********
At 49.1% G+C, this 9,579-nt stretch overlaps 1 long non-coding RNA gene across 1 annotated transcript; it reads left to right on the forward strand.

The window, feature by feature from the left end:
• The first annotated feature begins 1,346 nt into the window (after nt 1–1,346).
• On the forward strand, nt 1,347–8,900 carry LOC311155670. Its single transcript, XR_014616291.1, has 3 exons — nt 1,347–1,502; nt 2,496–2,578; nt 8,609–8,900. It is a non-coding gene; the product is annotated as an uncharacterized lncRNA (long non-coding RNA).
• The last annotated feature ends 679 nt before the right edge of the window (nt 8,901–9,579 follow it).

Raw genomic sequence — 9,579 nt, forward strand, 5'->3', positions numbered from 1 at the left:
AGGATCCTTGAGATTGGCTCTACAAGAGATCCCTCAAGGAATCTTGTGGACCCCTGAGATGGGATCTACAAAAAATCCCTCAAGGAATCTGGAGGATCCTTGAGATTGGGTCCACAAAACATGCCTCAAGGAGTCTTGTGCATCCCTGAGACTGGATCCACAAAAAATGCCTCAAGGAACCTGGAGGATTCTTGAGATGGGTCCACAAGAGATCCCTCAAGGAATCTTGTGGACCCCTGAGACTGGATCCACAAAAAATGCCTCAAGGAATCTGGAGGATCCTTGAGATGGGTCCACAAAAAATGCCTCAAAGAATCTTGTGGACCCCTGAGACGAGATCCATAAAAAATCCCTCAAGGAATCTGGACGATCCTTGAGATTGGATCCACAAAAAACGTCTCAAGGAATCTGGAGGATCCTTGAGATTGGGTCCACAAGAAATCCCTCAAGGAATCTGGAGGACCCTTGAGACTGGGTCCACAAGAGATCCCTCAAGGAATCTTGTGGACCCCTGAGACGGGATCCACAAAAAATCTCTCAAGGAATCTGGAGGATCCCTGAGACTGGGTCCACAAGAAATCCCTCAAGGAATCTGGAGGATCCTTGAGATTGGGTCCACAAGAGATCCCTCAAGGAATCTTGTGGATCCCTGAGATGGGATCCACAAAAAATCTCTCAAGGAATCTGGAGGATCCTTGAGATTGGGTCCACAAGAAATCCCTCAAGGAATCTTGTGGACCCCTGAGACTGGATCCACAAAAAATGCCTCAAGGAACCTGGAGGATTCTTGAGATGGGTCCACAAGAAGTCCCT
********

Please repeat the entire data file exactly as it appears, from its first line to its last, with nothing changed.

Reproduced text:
At 49.1% G+C, this 9,579-nt stretch overlaps 1 long non-coding RNA gene across 1 annotated transcript; it reads left to right on the forward strand.

The window, feature by feature from the left end:
• The first annotated feature begins 1,346 nt into the window (after nt 1–1,346).
• On the forward strand, nt 1,347–8,900 carry LOC311155670. Its single transcript, XR_014616291.1, has 3 exons — nt 1,347–1,502; nt 2,496–2,578; nt 8,609–8,900. It is a non-coding gene; the product is annotated as an uncharacterized lncRNA (long non-coding RNA).
• The last annotated feature ends 679 nt before the right edge of the window (nt 8,901–9,579 follow it).

Raw genomic sequence — 9,579 nt, forward strand, 5'->3', positions numbered from 1 at the left:
AGGATCCTTGAGATTGGCTCTACAAGAGATCCCTCAAGGAATCTTGTGGACCCCTGAGATGGGATCTACAAAAAATCCCTCAAGGAATCTGGAGGATCCTTGAGATTGGGTCCACAAAACATGCCTCAAGGAGTCTTGTGCATCCCTGAGACTGGATCCACAAAAAATGCCTCAAGGAACCTGGAGGATTCTTGAGATGGGTCCACAAGAGATCCCTCAAGGAATCTTGTGGACCCCTGAGACTGGATCCACAAAAAATGCCTCAAGGAATCTGGAGGATCCTTGAGATGGGTCCACAAAAAATGCCTCAAAGAATCTTGTGGACCCCTGAGACGAGATCCATAAAAAATCCCTCAAGGAATCTGGACGATCCTTGAGATTGGATCCACAAAAAACGTCTCAAGGAATCTGGAGGATCCTTGAGATTGGGTCCACAAGAAATCCCTCAAGGAATCTGGAGGACCCTTGAGACTGGGTCCACAAGAGATCCCTCAAGGAATCTTGTGGACCCCTGAGACGGGATCCACAAAAAATCTCTCAAGGAATCTGGAGGATCCCTGAGACTGGGTCCACAAGAAATCCCTCAAGGAATCTGGAGGATCCTTGAGATTGGGTCCACAAGAGATCCCTCAAGGAATCTTGTGGATCCCTGAGATGGGATCCACAAAAAATCTCTCAAGGAATCTGGAGGATCCTTGAGATTGGGTCCACAAGAAATCCCTCAAGGAATCTTGTGGACCCCTGAGACTGGATCCACAAAAAATGCCTCAAGGAACCTGGAGGATTCTTGAGATGGGTCCACAAGAAGTCCCT